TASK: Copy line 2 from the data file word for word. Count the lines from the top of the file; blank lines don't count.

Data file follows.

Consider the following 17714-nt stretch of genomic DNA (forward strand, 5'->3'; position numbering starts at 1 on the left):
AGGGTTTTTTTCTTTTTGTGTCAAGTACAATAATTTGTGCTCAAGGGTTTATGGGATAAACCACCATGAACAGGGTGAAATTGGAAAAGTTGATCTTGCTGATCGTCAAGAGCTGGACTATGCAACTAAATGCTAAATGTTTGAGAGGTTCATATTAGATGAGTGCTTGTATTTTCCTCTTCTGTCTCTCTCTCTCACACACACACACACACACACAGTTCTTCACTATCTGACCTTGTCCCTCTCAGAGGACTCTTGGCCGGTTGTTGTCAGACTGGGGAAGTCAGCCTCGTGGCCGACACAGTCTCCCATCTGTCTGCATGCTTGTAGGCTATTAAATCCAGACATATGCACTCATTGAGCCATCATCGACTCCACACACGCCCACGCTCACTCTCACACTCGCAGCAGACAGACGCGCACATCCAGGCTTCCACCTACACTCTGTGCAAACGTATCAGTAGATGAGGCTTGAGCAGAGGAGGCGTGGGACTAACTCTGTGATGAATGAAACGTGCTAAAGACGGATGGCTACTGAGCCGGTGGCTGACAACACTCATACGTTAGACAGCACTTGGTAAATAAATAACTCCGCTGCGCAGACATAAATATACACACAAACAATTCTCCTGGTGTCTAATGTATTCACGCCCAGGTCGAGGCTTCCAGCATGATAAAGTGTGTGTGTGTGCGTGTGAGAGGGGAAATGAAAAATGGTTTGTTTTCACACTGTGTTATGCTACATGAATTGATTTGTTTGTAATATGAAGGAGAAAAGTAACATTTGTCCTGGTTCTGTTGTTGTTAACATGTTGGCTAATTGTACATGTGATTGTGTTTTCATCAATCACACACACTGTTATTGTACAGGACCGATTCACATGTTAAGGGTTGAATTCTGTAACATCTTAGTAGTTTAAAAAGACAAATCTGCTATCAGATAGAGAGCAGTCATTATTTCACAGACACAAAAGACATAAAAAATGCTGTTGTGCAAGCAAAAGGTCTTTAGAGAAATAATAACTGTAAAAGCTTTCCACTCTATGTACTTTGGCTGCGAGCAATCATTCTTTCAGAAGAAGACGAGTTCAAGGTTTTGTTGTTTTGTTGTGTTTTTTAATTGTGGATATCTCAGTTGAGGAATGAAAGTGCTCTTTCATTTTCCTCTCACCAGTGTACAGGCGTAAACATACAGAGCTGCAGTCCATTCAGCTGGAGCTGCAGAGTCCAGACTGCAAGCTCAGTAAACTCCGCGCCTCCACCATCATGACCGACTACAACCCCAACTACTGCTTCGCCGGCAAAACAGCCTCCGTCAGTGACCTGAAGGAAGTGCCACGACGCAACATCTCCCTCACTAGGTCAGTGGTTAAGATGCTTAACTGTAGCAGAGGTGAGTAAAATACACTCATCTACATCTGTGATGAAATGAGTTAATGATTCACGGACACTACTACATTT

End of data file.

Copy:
AGGGTTTTTTTCTTTTTGTGTCAAGTACAATAATTTGTGCTCAAGGGTTTATGGGATAAACCACCATGAACAGGGTGAAATTGGAAAAGTTGATCTTGCTGATCGTCAAGAGCTGGACTATGCAACTAAATGCTAAATGTTTGAGAGGTTCATATTAGATGAGTGCTTGTATTTTCCTCTTCTGTCTCTCTCTCTCACACACACACACACACACACAGTTCTTCACTATCTGACCTTGTCCCTCTCAGAGGACTCTTGGCCGGTTGTTGTCAGACTGGGGAAGTCAGCCTCGTGGCCGACACAGTCTCCCATCTGTCTGCATGCTTGTAGGCTATTAAATCCAGACATATGCACTCATTGAGCCATCATCGACTCCACACACGCCCACGCTCACTCTCACACTCGCAGCAGACAGACGCGCACATCCAGGCTTCCACCTACACTCTGTGCAAACGTATCAGTAGATGAGGCTTGAGCAGAGGAGGCGTGGGACTAACTCTGTGATGAATGAAACGTGCTAAAGACGGATGGCTACTGAGCCGGTGGCTGACAACACTCATACGTTAGACAGCACTTGGTAAATAAATAACTCCGCTGCGCAGACATAAATATACACACAAACAATTCTCCTGGTGTCTAATGTATTCACGCCCAGGTCGAGGCTTCCAGCATGATAAAGTGTGTGTGTGTGCGTGTGAGAGGGGAAATGAAAAATGGTTTGTTTTCACACTGTGTTATGCTACATGAATTGATTTGTTTGTAATATGAAGGAGAAAAGTAACATTTGTCCTGGTTCTGTTGTTGTTAACATGTTGGCTAATTGTACATGTGATTGTGTTTTCATCAATCACACACACTGTTATTGTACAGGACCGATTCACATGTTAAGGGTTGAATTCTGTAACATCTTAGTAGTTTAAAAAGACAAATCTGCTATCAGATAGAGAGCAGTCATTATTTCACAGACACAAAAGACATAAAAAATGCTGTTGTGCAAGCAAAAGGTCTTTAGAGAAATAATAACTGTAAAAGCTTTCCACTCTATGTACTTTGGCTGCGAGCAATCATTCTTTCAGAAGAAGACGAGTTCAAGGTTTTGTTGTTTTGTTGTGTTTTTTAATTGTGGATATCTCAGTTGAGGAATGAAAGTGCTCTTTCATTTTCCTCTCACCAGTGTACAGGCGTAAACATACAGAGCTGCAGTCCATTCAGCTGGAGCTGCAGAGTCCAGACTGCAAGCTCAGTAAACTCCGCGCCTCCACCATCATGACCGACTACAACCCCAACTACTGCTTCGCCGGCAAAACAGCCTCCGTCAGTGACCTGAAGGAAGTGCCACGACGCAACATCTCCCTCACTAGGTCAGTGGTTAAGATGCTTAACTGTAGCAGAGGTGAGTAAAATACACTCATCTACATCTGTGATGAAATGAGTTAATGATTCACGGACACTACTACATTT